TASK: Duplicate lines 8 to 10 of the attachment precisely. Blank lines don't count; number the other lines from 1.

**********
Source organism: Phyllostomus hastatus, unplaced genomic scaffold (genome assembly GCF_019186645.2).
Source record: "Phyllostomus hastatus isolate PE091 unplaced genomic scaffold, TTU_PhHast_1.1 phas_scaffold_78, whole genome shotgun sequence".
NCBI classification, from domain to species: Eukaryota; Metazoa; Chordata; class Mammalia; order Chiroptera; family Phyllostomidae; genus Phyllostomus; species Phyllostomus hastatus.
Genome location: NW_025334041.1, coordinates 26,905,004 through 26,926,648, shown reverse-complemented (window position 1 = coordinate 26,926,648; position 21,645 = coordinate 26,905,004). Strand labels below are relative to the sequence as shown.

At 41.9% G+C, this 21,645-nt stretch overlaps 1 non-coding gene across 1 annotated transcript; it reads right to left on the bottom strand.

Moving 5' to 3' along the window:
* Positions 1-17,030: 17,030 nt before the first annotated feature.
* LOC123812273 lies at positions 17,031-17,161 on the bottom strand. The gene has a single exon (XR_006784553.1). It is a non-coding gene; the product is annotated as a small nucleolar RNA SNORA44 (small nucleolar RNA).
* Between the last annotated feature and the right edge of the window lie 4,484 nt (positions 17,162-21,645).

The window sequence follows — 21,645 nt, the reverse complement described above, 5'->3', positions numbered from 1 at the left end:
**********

* LOC123812273 lies at positions 17,031-17,161 on the bottom strand. The gene has a single exon (XR_006784553.1). It is a non-coding gene; the product is annotated as a small nucleolar RNA SNORA44 (small nucleolar RNA).
* Between the last annotated feature and the right edge of the window lie 4,484 nt (positions 17,162-21,645).

The window sequence follows — 21,645 nt, the reverse complement described above, 5'->3', positions numbered from 1 at the left end: